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  1. by on - Discussion

    This article is about the 2008 temporary Rijksmuseum Boerhaave exhibition Quest for Absolute Zero. It was the first major project aimed at broader target groups and proved to be a very useful experience in the process of renewing the permanent exhibition.

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    This article focuses on the development of the displays and the content of the Vienna Museum of Technology as a whole, and on new educational approaches in cooperation with schools in particular.

  3. by on - Discussion

    The author outlines the development and intellectual underpinnings of the Dibner Award-winning exhibition Split + Splice: Fragments from the Age of Biomedicine (Medical Museion, 2009). Deep connections between biotechnologies, technologies of the self, and the technology that is an exhibition are examined.

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    An examination of the development of a history of chemistry museum from the perspective of the curatorial team, including the stumbling points, challenges and successes. The article looks at critical elements in exhibition development including audience and artefact selection.

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    This article presents the conceptual design of the recent travelling exhibition energie.wenden (literal translation: ‘turning energy around’). It uses a highly interactive and emotive approach, chosen to engage museum audiences with the pressing topic of energy transition.

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    The Energise gallery at the National Museum of Scotland explores the sources, generation, distribution and use of energy and questions how science and technology transform how we power our lives. This article details three objects around which a focus on personal stories was adopted.

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    This paper presents an account of a project that the Museum of Electricity and Life implemented to provide educationally disadvantaged children with opportunities to participate in cultural life and help them to develop new competences. The children accompanied their peer group as travel guides through the history of electricity. In the process they slipped into different roles and imparted their knowledge through short theatrical performances.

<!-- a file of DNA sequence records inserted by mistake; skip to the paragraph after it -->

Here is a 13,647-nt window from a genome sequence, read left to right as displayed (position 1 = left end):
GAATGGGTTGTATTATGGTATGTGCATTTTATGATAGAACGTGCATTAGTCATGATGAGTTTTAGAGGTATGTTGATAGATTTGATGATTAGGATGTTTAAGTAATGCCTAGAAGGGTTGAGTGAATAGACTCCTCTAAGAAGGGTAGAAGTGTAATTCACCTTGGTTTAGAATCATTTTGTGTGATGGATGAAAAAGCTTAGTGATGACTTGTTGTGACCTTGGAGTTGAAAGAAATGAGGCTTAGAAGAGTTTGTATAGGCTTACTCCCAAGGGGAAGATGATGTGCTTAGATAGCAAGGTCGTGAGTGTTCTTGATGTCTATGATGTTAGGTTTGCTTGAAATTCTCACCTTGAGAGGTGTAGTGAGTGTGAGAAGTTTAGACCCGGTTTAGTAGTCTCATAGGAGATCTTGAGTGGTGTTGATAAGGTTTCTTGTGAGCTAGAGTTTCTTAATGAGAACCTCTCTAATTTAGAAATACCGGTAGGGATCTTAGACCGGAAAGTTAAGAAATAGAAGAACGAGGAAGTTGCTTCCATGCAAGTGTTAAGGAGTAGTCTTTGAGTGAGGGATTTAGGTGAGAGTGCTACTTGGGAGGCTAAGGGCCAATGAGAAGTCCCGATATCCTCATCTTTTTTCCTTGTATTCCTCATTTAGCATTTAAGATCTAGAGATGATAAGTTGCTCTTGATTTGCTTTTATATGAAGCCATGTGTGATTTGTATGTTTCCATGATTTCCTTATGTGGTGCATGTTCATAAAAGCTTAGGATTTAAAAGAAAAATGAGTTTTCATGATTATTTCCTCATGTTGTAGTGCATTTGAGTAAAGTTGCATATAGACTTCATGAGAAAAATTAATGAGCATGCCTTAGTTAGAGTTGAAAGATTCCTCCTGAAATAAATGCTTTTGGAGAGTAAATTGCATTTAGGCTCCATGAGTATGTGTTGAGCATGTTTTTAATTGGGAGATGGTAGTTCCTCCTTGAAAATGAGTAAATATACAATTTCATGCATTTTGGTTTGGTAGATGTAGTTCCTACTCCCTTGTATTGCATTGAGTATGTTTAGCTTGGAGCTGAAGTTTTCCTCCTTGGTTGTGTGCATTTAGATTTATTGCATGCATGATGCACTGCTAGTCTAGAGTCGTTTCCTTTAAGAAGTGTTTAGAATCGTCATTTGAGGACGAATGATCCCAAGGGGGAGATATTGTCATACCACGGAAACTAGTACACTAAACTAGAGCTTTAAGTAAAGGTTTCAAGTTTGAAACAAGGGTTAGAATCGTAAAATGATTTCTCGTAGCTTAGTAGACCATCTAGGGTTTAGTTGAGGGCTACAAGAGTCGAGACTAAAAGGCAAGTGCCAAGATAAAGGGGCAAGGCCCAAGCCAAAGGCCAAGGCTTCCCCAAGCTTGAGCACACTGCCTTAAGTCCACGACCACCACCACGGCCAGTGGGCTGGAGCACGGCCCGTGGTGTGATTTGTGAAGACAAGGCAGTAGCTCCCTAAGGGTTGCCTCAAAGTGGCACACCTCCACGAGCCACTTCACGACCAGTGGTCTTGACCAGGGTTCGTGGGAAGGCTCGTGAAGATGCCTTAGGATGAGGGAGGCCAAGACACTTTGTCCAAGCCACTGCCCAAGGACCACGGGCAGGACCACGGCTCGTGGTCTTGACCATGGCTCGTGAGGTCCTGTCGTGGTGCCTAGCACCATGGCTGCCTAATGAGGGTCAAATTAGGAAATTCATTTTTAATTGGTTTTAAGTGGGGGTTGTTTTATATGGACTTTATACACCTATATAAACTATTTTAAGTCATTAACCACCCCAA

8. by , on - Discussion

    This paper investigates how the development of new contacts and partnerships has contributed not only to the loan of material of historic significance to the Science Museum’s exhibition, but more broadly changes perceptions about Russia and its space programme in the western world.

  9. by , , , on - Discussion

    Curators Miranda Lowe and Richard Sabin discuss a major redisplay at the Natural History Museum, London, featuring ‘Hope’ the blue whale skeleton, in relation to extinction narratives, ideals of authenticity, anthropomorphism and the crossover of art and science.

  10. by on - Discussion

    This paper introduces the three articles in this issue relating to Science City 1550–1800: The Linbury Gallery, which opened at the Science Museum, London, in 2019. It discusses the rationale behind the gallery and its relationship to collections and research.

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